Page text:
Interview with Dr. Stefan Wilke

The lack of physical exercise is probably the biggest problem

Stefan Wilke talking about paediatric orthopaedics

What are the special aspects of paediatric orthopaedics?

What do you have to watch out for and what role do medical retailers play in caring for children? Dr Stefan Wilke (Specialist for orthopaedics, accident surgery and paediatric orthopaedics), paediatric orthopaedic specialist in Berlin, answers our questions.

What are the most common orthopaedic injuries in children?

A number of different studies have reached the conclusion that around 50% of all children and teenagers suffer at least one broken bone. These injuries affect the upper limb more often than the lower limb, mostly the forearms, followed by the upper arm and collarbone. The nature of the fracture is predominantly determined by the maturity of the growth plate. But ligamentous injuries of the ankle joint and the knee joint, above all the anterior cruciate ligament in the knee, are not rare either.

What is the difference between paediatric orthopaedics and adult orthopaedics?

Children are not little adults. Paediatric orthopaedics is a separate speciality and is concerned with diagnosing, preventing and treating hereditary and acquired disorders of the musculoskeletal and locomotor apparatus during growth. The conditions differ very strongly from those seen in adulthood. It is vital to know about the normal ("physiological") development of children's musculoskeletal and locomotor apparatus. Only then can we diagnose and weigh up any abnormal findings and their consequences. The treatment objective is to eradicate the current symptoms and, above all, to avoid late complications in adulthood.

Have you observed any particular trend with regard to conditions in children?

The lack of physical exercise is probably the biggest problem. If we are to believe a number of different studies, only 16% of schoolchildren tested in 1985 still had special needs for physical education, in 1995 this figure amounted to 47%. This may possibly be interpreted as the result of increasing physical inactivity (Rusch and Irrgang 1999). In orthopaedic practice, this has led to an increase in the numbers of clinical pictures that we would actually expect to see in the field of adult orthopaedics. For instance, the number of children with back pain has increased considerably.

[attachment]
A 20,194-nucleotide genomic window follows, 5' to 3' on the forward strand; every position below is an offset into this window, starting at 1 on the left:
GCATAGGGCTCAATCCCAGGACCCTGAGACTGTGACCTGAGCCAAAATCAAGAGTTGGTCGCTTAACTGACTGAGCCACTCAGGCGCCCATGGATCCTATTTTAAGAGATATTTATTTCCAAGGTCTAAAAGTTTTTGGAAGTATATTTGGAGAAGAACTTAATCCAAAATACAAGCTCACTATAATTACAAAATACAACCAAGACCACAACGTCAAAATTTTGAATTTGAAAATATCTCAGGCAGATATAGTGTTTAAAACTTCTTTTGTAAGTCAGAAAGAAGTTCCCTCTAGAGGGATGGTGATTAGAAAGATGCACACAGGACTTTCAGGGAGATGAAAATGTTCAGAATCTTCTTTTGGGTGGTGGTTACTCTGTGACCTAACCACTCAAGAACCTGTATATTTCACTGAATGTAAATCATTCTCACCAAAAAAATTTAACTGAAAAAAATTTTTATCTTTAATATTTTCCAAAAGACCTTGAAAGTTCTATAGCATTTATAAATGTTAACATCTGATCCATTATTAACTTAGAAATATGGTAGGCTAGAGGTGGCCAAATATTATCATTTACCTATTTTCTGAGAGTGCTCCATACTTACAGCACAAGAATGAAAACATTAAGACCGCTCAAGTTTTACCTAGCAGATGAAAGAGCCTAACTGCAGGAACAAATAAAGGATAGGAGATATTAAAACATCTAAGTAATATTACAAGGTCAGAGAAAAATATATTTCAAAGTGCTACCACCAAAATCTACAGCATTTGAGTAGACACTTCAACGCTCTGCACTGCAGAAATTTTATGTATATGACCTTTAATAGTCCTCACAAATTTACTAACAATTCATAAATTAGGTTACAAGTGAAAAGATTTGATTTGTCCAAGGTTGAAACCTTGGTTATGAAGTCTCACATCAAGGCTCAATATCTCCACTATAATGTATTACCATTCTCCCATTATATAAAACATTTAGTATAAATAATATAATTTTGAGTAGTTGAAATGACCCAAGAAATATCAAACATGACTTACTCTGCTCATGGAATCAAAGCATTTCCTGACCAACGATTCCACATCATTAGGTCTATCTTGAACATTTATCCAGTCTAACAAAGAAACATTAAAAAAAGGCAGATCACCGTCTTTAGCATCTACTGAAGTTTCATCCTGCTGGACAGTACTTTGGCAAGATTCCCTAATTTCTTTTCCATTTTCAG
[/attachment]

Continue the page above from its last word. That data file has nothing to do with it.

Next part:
What is the situation regarding early care for children?

Early care depends primarily on early diagnosis and starting correct treatment. This depends on the diagnosis and when treatment is started.

What can orthopaedic medical devices achieve in paediatric orthopaedics?

According to an estimate published by Professor Fritz Hefti MD, 70% of all paediatric orthopaedic consultations merely require advice, i.e. "that the child is straight enough". Around 30% need conservative treatment, for example, with insoles, braces, corsets, physiotherapy or plaster casts. When put to use specifically for the right indication, the symbiosis of physiotherapy and orthopaedic medical devices can lay the foundation stone for successful conservative therapy.

How do you see the role of specialist medical retailers in the field of paediatric orthopaedics?

They are the key link in the supply chain. On the one hand, their know-how regarding the medical devices available in the field of paediatric orthopaedics, such as supports, braces and insoles makes them valuable as advisers and, on the other hand, a medical device is only as good as how well it is fitted. For this, the choice of the right size and the right model is decisive, which requires a high degree of professional knowledge and skills.

How can parents recognise that their children have postural problems or symptoms, and what would you advise them to do?

It is important to keep an eye on the development of the axes of the feet and of the legs and the back. Not every deformity requires treatment. At least 20% of all children and teenagers have valgus foot or flexible flat feet. Knock knees and bowlegs are part of our physiological development. Parents should be alerted by asymmetries, for example one-sided knock knee or bowleg, or if their child is in pain. The same applies to the spine. If in doubt, I recommend they consult a paediatric orthopaedic specialist.